Water Wise: Gardening in times of heat, drought and smoke

It is no secret the heat is on; conditions are drier and it affects us all. Some of my top tips for gardening through hot, smoky summers are as follows:


1. Mulch, mulch, mulch. It may seem like old news, and it is. Mulch helps soil retain moisture, stay cool and eventually breaks down to add organic material to the soil. Last year we spread 30 bales of organic rice straw over our 2 acres of seed gardens then planted through the mulch. (That is me transplanting corn above) We left the drip tape on top of the straw to help hold it in place and to have a visual on possible leaks. You can also place your drip irrigation or soaker hoses under the mulch to retain even more water.

2. Garden in the shoulder seasons. Fall and spring are usually cooler and moister. Jumpstart your season in Late January or early February by starting seeds indoors and transplanting as soon as possible for frost tolerant plants. For your summer garden varieties the idea is to harvest your crops before the hottest, driest and now smokiest part of the summer sets in, usually August. For example, when looking for tomato or corn varieties, choose varieties that mature in 70-80 days vs 90-100. What we call a 'winter garden' can be started in August with direct sowing under row cover and seedlings started in the shade for September or October transplanting.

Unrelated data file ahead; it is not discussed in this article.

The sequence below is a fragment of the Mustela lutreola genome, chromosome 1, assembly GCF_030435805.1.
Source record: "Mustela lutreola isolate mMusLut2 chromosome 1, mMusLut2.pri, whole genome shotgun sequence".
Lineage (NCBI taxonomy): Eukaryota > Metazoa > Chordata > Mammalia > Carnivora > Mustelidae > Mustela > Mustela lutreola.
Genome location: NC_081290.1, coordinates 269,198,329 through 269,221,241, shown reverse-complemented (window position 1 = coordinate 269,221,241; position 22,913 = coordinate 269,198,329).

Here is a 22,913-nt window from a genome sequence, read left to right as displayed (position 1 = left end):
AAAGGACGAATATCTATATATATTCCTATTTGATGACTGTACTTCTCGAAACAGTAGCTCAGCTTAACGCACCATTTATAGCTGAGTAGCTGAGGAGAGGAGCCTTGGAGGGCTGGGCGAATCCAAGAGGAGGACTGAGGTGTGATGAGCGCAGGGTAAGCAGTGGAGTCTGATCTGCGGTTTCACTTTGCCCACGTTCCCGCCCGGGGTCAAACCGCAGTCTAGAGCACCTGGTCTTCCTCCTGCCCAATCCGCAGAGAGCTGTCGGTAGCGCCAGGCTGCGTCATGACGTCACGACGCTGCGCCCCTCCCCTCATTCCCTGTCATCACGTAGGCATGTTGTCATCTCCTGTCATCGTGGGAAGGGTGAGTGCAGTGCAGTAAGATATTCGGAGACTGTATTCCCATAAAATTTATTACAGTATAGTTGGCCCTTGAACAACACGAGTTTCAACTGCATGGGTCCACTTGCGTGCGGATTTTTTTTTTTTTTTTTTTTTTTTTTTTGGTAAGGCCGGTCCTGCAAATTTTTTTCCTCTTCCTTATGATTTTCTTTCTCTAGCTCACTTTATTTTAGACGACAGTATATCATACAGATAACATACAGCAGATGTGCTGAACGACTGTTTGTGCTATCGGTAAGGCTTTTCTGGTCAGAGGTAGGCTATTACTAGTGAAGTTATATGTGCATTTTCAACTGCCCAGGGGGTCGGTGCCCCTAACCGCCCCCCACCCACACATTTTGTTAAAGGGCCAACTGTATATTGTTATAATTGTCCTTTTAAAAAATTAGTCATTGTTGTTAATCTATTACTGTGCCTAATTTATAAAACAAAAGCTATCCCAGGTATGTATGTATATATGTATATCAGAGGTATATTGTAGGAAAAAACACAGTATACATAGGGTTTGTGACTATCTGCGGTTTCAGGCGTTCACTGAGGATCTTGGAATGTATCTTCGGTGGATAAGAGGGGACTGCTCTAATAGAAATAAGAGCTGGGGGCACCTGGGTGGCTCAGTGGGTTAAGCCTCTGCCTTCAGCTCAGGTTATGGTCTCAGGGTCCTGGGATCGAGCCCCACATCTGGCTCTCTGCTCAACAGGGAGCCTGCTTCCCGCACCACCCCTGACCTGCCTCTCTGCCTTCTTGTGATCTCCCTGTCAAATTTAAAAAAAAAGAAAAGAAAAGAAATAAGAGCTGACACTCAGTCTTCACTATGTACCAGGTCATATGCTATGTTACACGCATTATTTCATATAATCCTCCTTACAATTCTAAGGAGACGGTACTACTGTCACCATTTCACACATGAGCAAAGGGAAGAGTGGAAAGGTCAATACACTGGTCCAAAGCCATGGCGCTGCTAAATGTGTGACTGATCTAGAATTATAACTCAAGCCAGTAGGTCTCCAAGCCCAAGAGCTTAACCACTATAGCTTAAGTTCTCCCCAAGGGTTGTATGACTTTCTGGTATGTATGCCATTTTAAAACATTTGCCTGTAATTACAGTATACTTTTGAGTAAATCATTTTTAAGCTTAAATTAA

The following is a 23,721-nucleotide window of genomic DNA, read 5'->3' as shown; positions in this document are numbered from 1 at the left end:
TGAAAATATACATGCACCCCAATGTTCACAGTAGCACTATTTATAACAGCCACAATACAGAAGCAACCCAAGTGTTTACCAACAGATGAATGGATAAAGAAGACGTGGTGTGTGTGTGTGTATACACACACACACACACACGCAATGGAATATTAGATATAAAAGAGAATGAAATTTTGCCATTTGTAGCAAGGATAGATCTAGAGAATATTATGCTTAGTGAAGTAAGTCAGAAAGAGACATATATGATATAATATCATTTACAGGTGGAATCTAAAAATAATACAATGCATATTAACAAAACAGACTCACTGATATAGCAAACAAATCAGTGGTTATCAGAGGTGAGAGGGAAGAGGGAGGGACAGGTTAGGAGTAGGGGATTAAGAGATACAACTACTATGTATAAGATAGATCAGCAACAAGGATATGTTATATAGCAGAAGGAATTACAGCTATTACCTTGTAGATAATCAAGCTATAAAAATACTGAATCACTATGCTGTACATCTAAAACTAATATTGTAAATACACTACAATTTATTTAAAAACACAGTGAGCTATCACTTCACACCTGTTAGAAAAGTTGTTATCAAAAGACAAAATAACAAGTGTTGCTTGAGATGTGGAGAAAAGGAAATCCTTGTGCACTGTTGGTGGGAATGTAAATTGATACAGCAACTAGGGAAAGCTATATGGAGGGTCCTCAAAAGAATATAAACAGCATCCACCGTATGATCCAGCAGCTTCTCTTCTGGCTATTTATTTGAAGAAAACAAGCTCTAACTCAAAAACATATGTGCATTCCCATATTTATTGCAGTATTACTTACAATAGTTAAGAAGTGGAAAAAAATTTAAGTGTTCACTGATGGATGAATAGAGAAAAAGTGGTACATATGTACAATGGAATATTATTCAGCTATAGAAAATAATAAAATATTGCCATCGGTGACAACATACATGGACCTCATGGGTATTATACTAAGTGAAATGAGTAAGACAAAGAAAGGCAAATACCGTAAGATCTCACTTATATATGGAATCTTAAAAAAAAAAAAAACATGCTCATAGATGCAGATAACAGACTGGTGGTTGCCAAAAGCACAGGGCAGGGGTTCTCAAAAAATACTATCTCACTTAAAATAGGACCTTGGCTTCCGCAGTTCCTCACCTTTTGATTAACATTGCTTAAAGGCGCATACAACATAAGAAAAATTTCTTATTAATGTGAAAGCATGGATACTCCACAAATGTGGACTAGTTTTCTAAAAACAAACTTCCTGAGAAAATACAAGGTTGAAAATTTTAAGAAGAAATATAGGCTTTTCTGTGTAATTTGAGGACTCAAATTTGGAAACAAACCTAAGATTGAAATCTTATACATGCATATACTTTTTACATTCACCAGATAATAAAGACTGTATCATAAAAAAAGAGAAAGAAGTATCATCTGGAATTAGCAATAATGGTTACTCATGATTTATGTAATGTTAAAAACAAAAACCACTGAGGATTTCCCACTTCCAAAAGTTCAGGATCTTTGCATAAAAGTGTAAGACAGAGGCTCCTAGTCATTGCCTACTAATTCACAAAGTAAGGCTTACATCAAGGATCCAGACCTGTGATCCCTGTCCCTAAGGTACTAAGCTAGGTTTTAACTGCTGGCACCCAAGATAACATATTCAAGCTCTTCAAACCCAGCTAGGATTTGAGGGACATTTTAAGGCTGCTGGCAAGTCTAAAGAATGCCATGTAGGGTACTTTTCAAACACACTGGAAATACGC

4. Go no till or low till. Yearly tillage to loosen soil and remove weeds also destroys soil structure and kills worms. We have transitioned half of our growing space to no till using old bill board tarps. We mow or weed eat old crops then place tarps on the soil for 4-6 weeks at a time and when they are lifted off the area is weed free and ready to plant. The tarps combined with permanent mulch work wonders for soil health. Low till means setting your tiller at the most shallow setting to only scratch the surface of your soil and disturb weed roots.

5. Provide shade for sensitive crops like peppers, cucumbers and even tomatoes. Invest in shade cloth that can be hung over your garden space on posts. This can bring down the temps enough to help with fruit set since heat over about 90 F will kill pollen. This is why tomatoes will have a hard time setting in that middle of the summer. You can also work with your space and place plants to receive afternoon shade from a tree or house. Another method is to plant your peppers and cucumbers on the east side of pole beans or corn to receive afternoon shade.

6. Focus your water at the right time and quantity. Plants generally need more water to get established and during fruiting. Watering in the early morning or evening can avoid daytime evaporation. If your soil is covered with mulch get in there and feel it. If it is moist don't water. By watering deeply, less often, roots are encouraged to dive deep.

7. Recycle water from household uses. This could be as simple as a bucket in the shower to catch water when you wash to a grey water system or rain water catchment from your roof.

8. Use floating row cover to start your garden extra early, protect frost sensitive plants and to conserve moisture. We use this in August and September to direct seed fall crops. The row cover is laid directly on the ground over the area directly sown and helps to keep the soil moister during germination. I also use it with new transplants in the spring and early summer to stop birds eating them and to keep them moist.

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